My mom loved to travel – she was still going places into her late 80s. Almost every year she planned a “big” family vacation. They were all great, but that trip to the Grand Canyon really stands out. Believe me when I say it was not upscale – we were not an “upscale” kind of family in any sense of the word. We mostly took car trips, stayed in cheap motels, ate breakfast and lunch in the car or at a rest stop, etc. We stopped at every historical marker – that was sometimes our only entertainment for the day. But, we had fun, and got to see almost the entire country over the years.
I can so see the influence of that trip in your adult vacations! I cherished vacations with my kids when they were younger because they got to see fun, relaxed mom instead of boss mom. I hope they remember those times as fondly as I do. ❤
I’m beginning to see now as well how much my mother’s planning has influenced how I plan travel. Mostly though it’s her sheer love of traveling that’s stuck with me.
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I envy you. I didn’t go on my first vacation until I was 21. My parents, my aunt and uncle and my cousin rented a motor home and traveled out west ( including the Grand Canyon) for two weeks. That was my parents first and last vacation. I gave them the money to go to Hawaii for their 25th wedding anniversary but they never went. Daddy had been all over the world in the military and didn’t care to go anywhere else. He always considered my vacations a waste of money but I’m still glad I went. Great memories.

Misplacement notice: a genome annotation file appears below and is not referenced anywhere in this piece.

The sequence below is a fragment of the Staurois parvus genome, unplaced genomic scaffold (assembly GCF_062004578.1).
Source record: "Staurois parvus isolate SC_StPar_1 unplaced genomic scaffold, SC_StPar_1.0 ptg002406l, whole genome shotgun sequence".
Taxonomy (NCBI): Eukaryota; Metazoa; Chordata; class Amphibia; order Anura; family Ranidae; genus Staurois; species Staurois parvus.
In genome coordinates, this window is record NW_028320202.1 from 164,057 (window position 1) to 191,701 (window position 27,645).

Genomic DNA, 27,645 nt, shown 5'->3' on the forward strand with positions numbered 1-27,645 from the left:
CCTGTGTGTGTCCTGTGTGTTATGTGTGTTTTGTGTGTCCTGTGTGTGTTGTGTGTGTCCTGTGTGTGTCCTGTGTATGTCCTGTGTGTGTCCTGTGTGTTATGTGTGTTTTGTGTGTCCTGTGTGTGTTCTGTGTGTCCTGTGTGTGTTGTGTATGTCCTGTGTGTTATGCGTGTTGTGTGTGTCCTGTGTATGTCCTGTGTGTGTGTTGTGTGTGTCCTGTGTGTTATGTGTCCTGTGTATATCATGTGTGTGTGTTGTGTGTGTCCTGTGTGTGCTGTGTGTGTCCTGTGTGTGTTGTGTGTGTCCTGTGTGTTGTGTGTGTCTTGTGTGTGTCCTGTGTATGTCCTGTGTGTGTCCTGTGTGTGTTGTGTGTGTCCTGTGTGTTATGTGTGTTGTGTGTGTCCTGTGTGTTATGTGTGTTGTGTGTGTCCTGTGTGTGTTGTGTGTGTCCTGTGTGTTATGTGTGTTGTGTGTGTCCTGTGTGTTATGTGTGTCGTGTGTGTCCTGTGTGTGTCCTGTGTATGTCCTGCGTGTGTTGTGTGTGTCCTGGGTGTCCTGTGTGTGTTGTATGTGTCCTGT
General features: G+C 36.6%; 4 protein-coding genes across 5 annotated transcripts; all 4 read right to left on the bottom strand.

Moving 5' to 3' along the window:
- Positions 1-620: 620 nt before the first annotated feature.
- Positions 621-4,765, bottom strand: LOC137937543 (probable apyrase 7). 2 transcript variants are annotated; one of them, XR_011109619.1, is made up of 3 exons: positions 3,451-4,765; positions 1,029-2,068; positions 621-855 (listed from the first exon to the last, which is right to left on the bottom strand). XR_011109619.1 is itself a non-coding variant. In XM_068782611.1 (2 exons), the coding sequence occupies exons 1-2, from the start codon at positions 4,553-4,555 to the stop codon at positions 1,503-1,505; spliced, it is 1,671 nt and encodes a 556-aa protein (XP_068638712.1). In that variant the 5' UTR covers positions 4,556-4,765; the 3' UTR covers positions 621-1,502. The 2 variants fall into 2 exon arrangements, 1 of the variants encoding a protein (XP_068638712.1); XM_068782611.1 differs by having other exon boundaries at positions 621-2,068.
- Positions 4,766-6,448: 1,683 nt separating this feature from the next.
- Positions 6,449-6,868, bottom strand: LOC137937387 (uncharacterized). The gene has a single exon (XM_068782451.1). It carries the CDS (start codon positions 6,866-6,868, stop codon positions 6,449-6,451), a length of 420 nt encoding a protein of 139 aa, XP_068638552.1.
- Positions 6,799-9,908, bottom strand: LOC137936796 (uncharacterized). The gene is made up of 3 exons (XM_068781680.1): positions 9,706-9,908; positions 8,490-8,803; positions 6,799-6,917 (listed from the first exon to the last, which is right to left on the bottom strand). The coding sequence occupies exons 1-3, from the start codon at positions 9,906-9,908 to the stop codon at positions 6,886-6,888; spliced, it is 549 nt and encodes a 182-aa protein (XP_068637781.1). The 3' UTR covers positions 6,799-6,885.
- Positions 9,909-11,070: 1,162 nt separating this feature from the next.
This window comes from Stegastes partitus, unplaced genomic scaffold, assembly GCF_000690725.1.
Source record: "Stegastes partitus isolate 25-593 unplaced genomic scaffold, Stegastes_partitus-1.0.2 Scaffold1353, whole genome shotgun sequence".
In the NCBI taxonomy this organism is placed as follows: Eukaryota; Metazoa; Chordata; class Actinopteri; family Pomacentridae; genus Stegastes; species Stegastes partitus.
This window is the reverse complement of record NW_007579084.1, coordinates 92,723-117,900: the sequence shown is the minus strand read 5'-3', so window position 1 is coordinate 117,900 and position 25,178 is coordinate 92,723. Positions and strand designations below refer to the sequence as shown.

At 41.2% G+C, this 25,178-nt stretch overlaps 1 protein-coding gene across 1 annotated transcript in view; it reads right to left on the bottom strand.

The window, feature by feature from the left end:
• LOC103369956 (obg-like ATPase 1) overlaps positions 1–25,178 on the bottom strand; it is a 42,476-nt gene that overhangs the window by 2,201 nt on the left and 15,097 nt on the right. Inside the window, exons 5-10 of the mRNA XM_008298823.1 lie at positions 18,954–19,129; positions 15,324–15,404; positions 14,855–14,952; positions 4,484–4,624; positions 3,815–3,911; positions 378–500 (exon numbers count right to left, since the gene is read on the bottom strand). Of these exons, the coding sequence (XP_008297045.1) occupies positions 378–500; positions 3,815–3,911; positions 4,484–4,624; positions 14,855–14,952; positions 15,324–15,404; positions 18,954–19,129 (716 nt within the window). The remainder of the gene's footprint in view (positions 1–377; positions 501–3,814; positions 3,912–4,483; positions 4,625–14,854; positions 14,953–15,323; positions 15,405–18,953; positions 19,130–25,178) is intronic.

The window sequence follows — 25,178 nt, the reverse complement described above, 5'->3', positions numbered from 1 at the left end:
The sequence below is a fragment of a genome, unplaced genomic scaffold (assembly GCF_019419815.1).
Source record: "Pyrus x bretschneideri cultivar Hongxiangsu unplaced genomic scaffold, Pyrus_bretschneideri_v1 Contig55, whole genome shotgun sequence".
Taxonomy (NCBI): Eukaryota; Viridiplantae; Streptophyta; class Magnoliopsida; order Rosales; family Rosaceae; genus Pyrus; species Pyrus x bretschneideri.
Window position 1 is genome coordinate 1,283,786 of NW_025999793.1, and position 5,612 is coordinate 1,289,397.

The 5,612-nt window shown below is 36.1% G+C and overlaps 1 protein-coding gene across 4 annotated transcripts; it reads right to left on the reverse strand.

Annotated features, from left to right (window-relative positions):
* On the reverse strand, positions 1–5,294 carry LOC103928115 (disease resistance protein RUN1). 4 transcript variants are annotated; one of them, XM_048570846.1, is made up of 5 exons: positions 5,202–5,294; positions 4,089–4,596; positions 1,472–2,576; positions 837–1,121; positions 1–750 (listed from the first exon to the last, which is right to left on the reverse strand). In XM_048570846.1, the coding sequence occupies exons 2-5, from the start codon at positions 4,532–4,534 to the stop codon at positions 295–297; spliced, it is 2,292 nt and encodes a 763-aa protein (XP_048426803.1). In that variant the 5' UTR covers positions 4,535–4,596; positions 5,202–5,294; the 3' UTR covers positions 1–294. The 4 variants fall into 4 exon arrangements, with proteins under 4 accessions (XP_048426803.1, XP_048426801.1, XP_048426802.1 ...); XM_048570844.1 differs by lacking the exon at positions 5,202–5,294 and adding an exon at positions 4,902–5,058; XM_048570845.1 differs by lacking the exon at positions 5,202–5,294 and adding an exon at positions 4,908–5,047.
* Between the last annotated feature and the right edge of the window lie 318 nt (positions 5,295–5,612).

I can understand your Dad’s lack of desire to travel. Brett was the same way for awhile after he retired from the navy. I sort of dragged him along to places, and I think our trips to China to get the girls put the bug back in him, maybe not as strong as me, but it’s there.
Travel is all about making memories – it doesn’t matter when you start. You’ve had some wonderful experiences and I know you’ll have more!!
We lived 70 miles from the Canyon and never stayed the night there!
Instead our vacations were always to a beach location.
Southern Arizona was a great place to escape every summer.
Great memories. Thanks for showing us how your passion started!
Your story is ours for every place we were stationed – we usually didn’t visit ‘the sights’ until we were ready to leave, let alone stay overnight.
So agree with you about escaping southern AZ in the summer. I stayed one summer in Tucson to take classes at UA and it was BRUTAL. Every day it felt like you were standing in front of an open oven door. We had a swimming pool at our apartment, but it got too hot for swimming. Arizona is beautiful, but I couldn’t take the heat.